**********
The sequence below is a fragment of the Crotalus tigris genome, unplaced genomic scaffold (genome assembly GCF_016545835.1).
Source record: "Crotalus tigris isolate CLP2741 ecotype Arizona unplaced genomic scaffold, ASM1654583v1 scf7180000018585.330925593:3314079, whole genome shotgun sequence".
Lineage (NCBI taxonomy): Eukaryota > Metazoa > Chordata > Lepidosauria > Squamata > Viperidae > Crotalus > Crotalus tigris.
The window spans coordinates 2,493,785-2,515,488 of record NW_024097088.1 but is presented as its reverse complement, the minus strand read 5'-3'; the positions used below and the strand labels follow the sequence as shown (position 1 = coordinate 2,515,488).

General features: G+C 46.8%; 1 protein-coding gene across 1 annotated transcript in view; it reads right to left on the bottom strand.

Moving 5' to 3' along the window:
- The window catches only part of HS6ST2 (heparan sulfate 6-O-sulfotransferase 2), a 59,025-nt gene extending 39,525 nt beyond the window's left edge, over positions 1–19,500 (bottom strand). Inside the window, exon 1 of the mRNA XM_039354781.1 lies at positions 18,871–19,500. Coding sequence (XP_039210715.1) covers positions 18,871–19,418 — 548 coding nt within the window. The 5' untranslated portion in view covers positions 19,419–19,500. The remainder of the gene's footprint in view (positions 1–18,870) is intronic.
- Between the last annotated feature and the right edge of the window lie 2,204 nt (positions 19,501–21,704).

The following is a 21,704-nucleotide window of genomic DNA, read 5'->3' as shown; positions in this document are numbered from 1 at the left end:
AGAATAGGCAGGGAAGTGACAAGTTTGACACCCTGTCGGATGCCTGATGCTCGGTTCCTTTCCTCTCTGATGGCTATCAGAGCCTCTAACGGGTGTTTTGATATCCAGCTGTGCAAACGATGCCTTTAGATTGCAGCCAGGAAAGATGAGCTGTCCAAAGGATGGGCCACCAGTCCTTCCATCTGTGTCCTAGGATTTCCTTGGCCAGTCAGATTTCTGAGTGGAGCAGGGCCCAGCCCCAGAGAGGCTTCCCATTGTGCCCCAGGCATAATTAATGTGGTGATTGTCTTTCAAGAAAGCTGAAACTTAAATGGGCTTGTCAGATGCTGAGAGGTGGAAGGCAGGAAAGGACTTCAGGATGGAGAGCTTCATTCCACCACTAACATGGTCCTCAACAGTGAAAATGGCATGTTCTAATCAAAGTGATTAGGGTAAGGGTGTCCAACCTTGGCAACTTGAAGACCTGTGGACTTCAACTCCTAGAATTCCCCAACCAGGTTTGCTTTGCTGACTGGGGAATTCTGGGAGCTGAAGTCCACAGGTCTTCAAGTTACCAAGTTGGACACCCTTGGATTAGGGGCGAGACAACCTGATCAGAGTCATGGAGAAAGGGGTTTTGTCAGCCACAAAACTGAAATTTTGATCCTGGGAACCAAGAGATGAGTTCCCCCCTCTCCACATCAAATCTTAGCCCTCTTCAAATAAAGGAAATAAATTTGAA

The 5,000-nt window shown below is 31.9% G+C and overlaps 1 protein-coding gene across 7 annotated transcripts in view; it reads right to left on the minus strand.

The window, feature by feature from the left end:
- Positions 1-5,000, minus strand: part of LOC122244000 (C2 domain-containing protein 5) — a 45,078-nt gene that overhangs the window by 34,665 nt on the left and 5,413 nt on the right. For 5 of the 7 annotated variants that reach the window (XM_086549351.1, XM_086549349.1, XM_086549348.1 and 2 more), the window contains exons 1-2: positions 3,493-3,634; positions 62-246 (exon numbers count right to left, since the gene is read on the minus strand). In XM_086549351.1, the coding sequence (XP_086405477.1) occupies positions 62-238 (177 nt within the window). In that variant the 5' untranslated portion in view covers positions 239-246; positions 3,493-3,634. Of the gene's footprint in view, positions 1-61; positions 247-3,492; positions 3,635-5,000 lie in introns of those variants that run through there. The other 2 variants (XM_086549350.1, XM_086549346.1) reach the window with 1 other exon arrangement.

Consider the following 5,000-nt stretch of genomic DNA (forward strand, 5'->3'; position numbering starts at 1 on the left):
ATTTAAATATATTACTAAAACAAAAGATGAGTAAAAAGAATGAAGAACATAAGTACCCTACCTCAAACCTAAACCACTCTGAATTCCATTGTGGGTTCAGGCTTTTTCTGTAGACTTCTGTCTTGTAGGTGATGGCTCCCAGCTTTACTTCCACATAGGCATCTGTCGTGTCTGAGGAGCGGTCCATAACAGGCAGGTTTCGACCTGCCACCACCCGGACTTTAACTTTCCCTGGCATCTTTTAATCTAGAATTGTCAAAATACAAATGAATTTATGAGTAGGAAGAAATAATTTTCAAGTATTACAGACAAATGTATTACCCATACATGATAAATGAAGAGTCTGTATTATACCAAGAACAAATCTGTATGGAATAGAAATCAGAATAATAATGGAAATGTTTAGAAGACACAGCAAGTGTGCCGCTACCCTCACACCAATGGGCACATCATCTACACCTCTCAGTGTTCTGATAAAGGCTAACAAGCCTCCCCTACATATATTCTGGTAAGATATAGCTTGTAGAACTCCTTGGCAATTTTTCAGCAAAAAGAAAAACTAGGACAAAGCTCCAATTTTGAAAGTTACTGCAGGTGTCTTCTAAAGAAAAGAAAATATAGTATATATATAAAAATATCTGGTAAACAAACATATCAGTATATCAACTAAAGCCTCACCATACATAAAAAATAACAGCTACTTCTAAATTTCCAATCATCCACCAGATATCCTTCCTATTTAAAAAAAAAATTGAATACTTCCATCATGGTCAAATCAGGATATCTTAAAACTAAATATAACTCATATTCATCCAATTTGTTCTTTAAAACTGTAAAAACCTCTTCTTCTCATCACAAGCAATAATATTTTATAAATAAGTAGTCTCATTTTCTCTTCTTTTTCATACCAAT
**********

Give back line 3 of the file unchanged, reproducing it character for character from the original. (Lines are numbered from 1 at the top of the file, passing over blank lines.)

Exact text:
Lineage (NCBI taxonomy): Eukaryota > Metazoa > Chordata > Lepidosauria > Squamata > Viperidae > Crotalus > Crotalus tigris.